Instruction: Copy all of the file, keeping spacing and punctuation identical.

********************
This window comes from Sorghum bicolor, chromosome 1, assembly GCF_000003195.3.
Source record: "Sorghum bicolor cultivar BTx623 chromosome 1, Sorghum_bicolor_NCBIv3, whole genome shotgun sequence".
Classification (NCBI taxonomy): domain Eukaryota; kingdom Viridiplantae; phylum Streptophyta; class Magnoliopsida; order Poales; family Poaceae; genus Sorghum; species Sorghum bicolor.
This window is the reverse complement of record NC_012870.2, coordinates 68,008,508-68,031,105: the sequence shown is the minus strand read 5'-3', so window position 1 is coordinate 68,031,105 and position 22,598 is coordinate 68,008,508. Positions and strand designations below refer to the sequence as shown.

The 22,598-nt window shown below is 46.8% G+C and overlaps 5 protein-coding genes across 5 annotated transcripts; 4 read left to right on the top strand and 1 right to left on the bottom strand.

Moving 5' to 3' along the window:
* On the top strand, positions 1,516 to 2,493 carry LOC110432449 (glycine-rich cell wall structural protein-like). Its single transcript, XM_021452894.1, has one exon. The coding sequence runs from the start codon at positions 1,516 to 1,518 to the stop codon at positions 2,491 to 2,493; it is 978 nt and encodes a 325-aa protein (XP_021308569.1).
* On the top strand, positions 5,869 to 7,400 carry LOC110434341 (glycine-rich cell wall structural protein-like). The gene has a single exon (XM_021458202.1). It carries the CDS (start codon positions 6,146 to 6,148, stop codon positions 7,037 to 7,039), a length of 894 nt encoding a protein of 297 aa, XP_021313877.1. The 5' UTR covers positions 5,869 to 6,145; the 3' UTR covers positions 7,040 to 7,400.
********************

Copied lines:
This window comes from Sorghum bicolor, chromosome 1, assembly GCF_000003195.3.
Source record: "Sorghum bicolor cultivar BTx623 chromosome 1, Sorghum_bicolor_NCBIv3, whole genome shotgun sequence".
Classification (NCBI taxonomy): domain Eukaryota; kingdom Viridiplantae; phylum Streptophyta; class Magnoliopsida; order Poales; family Poaceae; genus Sorghum; species Sorghum bicolor.
This window is the reverse complement of record NC_012870.2, coordinates 68,008,508-68,031,105: the sequence shown is the minus strand read 5'-3', so window position 1 is coordinate 68,031,105 and position 22,598 is coordinate 68,008,508. Positions and strand designations below refer to the sequence as shown.

The 22,598-nt window shown below is 46.8% G+C and overlaps 5 protein-coding genes across 5 annotated transcripts; 4 read left to right on the top strand and 1 right to left on the bottom strand.

Moving 5' to 3' along the window:
* On the top strand, positions 1,516 to 2,493 carry LOC110432449 (glycine-rich cell wall structural protein-like). Its single transcript, XM_021452894.1, has one exon. The coding sequence runs from the start codon at positions 1,516 to 1,518 to the stop codon at positions 2,491 to 2,493; it is 978 nt and encodes a 325-aa protein (XP_021308569.1).
* On the top strand, positions 5,869 to 7,400 carry LOC110434341 (glycine-rich cell wall structural protein-like). The gene has a single exon (XM_021458202.1). It carries the CDS (start codon positions 6,146 to 6,148, stop codon positions 7,037 to 7,039), a length of 894 nt encoding a protein of 297 aa, XP_021313877.1. The 5' UTR covers positions 5,869 to 6,145; the 3' UTR covers positions 7,040 to 7,400.